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Originally posted by luciddream
reply to post by wantsome
So I'm killing people who happen to catch a whiff of my cigarette smoke faster then myself even though I'm inhailing smoke directely all day long? I don't get it the logic seems flawed to me?
I think main debate that 2nd hand person gets more sick is because there is 2 different smoke coming from a smoker.
1) the inhaled smoke(filtered) then exhausted.
2) the smoke from the burning cigarette, which ha potentially worse chemical than the inhaled.
The smoker is less susceptible to 2nd hand smoke because it moves away from the smoker(due to breathing and environment), while the 2nd hand smoker gets affected by both.
So pretty much someone near the smoker is getting double dose as well as other potentially worse chemicals.
Originally posted by Dispo
reply to post by Carreau
None of those sources are credible.
Edit: Sorry, let me clarify why I said your point is invalid. Basically, it doesn't work like that. We can show that second hand smoke negatively affects general health, causes or exacerbates specific diseases etc, but second hand smoke does not cause death. Smoking does not cause death. Smoke can lead to diseases which cause death, but asking for a death certificate which says "second hand smoke" is silly because that would be like asking for a death certificate that says "driving" in place of the actual injury that caused the death.
A meta analysis of second hand smoke on children and foetuses: bmjopen.bmj.com...
Second hand smoke adversely affects people throughout life.
A study on the size of the airways in developing children due to pollution and second hand smoke: europepmc.org...
Second hand smoke makes your breathing passageways smaller.
A meta analysis on the relationship between second hand smoke and meningitis: www.biomedcentral.com...
Second hand smoke in the home doubles the incidence of meningococcal disease.edit on 21-2-2013 by Dispo because: (no reason given)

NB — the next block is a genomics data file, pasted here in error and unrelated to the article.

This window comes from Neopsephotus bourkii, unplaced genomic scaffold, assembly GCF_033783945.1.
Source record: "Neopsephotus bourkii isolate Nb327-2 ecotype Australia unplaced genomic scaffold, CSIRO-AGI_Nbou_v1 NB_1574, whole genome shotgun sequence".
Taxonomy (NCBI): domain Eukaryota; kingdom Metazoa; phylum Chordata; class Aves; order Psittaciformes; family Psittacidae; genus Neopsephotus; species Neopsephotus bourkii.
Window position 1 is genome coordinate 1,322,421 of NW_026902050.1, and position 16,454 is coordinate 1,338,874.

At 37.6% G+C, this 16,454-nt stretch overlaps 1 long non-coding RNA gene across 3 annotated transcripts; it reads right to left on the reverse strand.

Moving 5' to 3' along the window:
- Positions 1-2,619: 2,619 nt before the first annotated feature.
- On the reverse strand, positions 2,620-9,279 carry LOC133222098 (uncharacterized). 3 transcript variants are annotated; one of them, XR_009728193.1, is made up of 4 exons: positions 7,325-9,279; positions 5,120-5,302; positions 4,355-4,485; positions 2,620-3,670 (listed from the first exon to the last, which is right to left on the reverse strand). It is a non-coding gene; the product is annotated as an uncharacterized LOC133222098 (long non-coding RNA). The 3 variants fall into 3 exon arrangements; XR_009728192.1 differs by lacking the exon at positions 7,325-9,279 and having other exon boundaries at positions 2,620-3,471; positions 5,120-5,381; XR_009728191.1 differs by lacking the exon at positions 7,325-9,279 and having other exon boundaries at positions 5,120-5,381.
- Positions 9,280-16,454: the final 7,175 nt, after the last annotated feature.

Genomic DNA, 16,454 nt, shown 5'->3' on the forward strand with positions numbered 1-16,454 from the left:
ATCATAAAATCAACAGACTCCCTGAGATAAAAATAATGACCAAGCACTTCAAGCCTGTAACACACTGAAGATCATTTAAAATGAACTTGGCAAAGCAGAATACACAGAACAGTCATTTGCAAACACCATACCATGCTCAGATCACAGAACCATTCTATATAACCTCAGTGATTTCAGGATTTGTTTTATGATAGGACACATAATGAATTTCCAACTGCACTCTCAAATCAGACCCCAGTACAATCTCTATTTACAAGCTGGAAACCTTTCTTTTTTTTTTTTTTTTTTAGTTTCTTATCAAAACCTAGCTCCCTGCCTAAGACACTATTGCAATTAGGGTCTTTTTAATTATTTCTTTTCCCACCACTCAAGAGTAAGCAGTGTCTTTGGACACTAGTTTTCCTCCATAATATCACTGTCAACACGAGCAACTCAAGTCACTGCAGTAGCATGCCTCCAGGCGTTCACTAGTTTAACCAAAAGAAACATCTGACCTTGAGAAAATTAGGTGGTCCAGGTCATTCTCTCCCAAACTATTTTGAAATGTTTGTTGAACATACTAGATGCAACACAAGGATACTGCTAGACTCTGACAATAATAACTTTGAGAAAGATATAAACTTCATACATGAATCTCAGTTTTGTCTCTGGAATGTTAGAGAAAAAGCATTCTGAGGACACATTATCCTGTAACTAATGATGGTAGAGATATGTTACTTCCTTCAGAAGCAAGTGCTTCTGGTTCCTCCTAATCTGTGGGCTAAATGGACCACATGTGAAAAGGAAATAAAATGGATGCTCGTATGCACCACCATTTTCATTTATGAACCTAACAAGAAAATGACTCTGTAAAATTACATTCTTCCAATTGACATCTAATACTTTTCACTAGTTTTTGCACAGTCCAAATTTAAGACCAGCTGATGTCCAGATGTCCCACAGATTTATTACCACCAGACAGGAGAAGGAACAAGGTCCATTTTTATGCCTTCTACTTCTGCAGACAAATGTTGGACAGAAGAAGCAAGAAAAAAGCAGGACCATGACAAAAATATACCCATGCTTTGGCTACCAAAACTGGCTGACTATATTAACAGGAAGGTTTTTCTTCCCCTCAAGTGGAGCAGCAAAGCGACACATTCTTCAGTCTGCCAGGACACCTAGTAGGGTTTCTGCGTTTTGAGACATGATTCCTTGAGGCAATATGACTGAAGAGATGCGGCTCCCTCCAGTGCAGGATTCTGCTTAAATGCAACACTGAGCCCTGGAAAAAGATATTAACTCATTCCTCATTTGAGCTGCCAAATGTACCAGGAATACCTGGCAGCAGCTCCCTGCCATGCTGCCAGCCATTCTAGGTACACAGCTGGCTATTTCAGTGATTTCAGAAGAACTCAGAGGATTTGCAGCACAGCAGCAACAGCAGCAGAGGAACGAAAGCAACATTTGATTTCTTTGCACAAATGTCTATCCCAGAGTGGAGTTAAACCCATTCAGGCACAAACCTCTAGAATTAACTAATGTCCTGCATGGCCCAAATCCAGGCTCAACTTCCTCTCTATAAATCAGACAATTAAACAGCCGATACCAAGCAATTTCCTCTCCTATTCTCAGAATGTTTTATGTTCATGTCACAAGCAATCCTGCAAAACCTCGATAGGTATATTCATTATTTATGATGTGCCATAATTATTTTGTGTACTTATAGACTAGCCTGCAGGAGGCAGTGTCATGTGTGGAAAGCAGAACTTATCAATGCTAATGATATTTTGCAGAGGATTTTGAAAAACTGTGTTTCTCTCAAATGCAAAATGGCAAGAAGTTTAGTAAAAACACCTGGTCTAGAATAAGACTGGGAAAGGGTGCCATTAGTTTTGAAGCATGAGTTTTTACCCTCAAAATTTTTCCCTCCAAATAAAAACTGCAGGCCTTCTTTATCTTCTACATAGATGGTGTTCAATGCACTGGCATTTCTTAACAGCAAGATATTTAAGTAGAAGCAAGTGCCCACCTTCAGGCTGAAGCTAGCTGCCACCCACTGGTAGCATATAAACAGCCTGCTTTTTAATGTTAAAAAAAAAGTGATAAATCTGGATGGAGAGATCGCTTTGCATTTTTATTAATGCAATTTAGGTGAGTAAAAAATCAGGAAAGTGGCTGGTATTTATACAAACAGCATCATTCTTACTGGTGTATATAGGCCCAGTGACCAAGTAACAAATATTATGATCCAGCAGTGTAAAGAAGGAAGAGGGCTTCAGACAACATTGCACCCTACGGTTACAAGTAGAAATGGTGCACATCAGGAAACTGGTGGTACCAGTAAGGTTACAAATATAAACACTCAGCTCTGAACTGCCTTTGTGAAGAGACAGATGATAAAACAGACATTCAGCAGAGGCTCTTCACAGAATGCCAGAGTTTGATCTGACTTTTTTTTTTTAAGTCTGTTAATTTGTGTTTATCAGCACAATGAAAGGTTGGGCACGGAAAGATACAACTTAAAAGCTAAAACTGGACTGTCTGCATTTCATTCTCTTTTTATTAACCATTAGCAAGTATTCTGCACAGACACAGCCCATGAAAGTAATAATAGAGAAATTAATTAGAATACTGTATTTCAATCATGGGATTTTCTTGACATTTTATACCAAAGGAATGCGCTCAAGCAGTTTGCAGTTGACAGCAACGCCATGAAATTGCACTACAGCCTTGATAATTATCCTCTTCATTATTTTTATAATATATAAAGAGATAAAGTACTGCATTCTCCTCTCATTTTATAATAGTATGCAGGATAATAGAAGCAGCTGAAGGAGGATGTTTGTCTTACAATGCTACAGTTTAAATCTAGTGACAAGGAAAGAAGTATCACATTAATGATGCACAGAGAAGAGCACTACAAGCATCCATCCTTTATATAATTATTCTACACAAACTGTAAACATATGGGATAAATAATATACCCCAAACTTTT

EPA Study Soundly Rejected
In November 1995 after a 20-month study, the Congressional Research Service released a detailed analysis of the EPA report that was highly critical of EPA's methods and conclusions. In 1998, in a devastating 92-page opinion, Federal Judge William Osteen vacated the EPA study, declaring it null and void. He found a culture of arrogance, deception, and cover-up at the agency.
Osteen noted, "First, there is evidence in the record supporting the accusation that EPA 'cherry picked' its data. ... In order to confirm its hypothesis, EPA maintained its standard significance level but lowered the confidence interval to 90 percent. This allowed EPA to confirm its hypothesis by finding a relative risk of 1.19, albeit a very weak association. ... EPA cannot show a statistically significant association between [SHS] and lung cancer."
The judge added, "EPA publicly committed to a conclusion before the research had begun; adjusted established procedure and scientific norms to validate its conclusion; and aggressively utilized its authority to disseminate findings to establish a de facto regulatory scheme to influence public opinion."
In 2003 a definitive paper on SHS and lung cancer mortality was published in the British Medical Journal. It is the largest and most detailed study ever reported. The authors studied more than 35,000 California never-smokers over a 39-year period and found no statistically significant association between exposure to SHS and lung cancer mortality.
Originally posted by Dispo
reply to post by FriedBabelBroccoli
The source isn't credible. I resent the implication that I haven't read the articles cited.
The flaws they point out are flawed.
I'll look in to the bmj article you cited later.
This cross-sectional study was conducted from January to March 2011 in Isfahan, which is the second large and air-polluted city in Iran. The areas of the city with lowest and highest air pollution were determined, and in each area, 25 prepubescent boys with or without exposure to daily tobacco smoke in home were selected, i.e. 100 children were studied in total.
We included all sources of SHS exposure (parental, household, carer, other family members) measured by either self-report (typically by questionnaire) or biochemical markers of exposure such as cotinine in saliva. Exposures were classified as either in-utero, postnatal, infant, or childhood exposure. Studies of the effects of active smoking were excluded.
Originally posted by Carreau
reply to post by Jefferton
Strange how not a single person has ever hand "second hand smoke" on their death certificate as cause of death isn't it?
Originally posted by penninja
but lets be real smokers are more likely to live like pigs period...